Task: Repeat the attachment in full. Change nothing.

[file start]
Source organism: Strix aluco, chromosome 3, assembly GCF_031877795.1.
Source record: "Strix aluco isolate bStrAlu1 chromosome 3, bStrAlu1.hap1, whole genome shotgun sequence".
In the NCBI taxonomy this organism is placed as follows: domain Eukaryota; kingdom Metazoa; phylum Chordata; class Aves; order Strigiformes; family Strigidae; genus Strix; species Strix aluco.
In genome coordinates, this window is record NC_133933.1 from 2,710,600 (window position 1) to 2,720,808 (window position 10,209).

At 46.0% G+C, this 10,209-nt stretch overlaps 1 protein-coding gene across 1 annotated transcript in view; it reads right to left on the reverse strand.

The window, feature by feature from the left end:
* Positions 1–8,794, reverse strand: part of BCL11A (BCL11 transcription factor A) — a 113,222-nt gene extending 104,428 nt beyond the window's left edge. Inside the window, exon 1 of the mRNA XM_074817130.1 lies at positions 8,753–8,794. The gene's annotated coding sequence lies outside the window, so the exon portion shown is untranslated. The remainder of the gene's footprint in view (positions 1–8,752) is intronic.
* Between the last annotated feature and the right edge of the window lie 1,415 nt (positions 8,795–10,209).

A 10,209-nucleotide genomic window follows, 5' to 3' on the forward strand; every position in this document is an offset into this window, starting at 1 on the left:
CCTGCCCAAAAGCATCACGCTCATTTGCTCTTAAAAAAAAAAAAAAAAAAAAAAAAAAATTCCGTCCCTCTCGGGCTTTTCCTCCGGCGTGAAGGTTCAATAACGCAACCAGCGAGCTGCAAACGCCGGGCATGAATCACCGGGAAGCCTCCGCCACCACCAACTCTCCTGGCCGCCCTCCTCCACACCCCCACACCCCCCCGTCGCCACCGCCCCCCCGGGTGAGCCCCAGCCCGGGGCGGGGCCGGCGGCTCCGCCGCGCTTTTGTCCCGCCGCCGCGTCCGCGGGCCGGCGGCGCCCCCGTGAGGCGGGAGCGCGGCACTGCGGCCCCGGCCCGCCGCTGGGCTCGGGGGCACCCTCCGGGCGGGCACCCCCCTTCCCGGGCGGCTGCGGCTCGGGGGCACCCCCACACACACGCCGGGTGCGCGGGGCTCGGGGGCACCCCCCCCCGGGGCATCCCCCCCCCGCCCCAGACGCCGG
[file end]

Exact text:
Source organism: Strix aluco, chromosome 3, assembly GCF_031877795.1.
Source record: "Strix aluco isolate bStrAlu1 chromosome 3, bStrAlu1.hap1, whole genome shotgun sequence".
In the NCBI taxonomy this organism is placed as follows: domain Eukaryota; kingdom Metazoa; phylum Chordata; class Aves; order Strigiformes; family Strigidae; genus Strix; species Strix aluco.
In genome coordinates, this window is record NC_133933.1 from 2,710,600 (window position 1) to 2,720,808 (window position 10,209).

At 46.0% G+C, this 10,209-nt stretch overlaps 1 protein-coding gene across 1 annotated transcript in view; it reads right to left on the reverse strand.

The window, feature by feature from the left end:
* Positions 1–8,794, reverse strand: part of BCL11A (BCL11 transcription factor A) — a 113,222-nt gene extending 104,428 nt beyond the window's left edge. Inside the window, exon 1 of the mRNA XM_074817130.1 lies at positions 8,753–8,794. The gene's annotated coding sequence lies outside the window, so the exon portion shown is untranslated. The remainder of the gene's footprint in view (positions 1–8,752) is intronic.
* Between the last annotated feature and the right edge of the window lie 1,415 nt (positions 8,795–10,209).

A 10,209-nucleotide genomic window follows, 5' to 3' on the forward strand; every position in this document is an offset into this window, starting at 1 on the left:
CCTGCCCAAAAGCATCACGCTCATTTGCTCTTAAAAAAAAAAAAAAAAAAAAAAAAAAATTCCGTCCCTCTCGGGCTTTTCCTCCGGCGTGAAGGTTCAATAACGCAACCAGCGAGCTGCAAACGCCGGGCATGAATCACCGGGAAGCCTCCGCCACCACCAACTCTCCTGGCCGCCCTCCTCCACACCCCCACACCCCCCCGTCGCCACCGCCCCCCCGGGTGAGCCCCAGCCCGGGGCGGGGCCGGCGGCTCCGCCGCGCTTTTGTCCCGCCGCCGCGTCCGCGGGCCGGCGGCGCCCCCGTGAGGCGGGAGCGCGGCACTGCGGCCCCGGCCCGCCGCTGGGCTCGGGGGCACCCTCCGGGCGGGCACCCCCCTTCCCGGGCGGCTGCGGCTCGGGGGCACCCCCACACACACGCCGGGTGCGCGGGGCTCGGGGGCACCCCCCCCCGGGGCATCCCCCCCCCGCCCCAGACGCCGG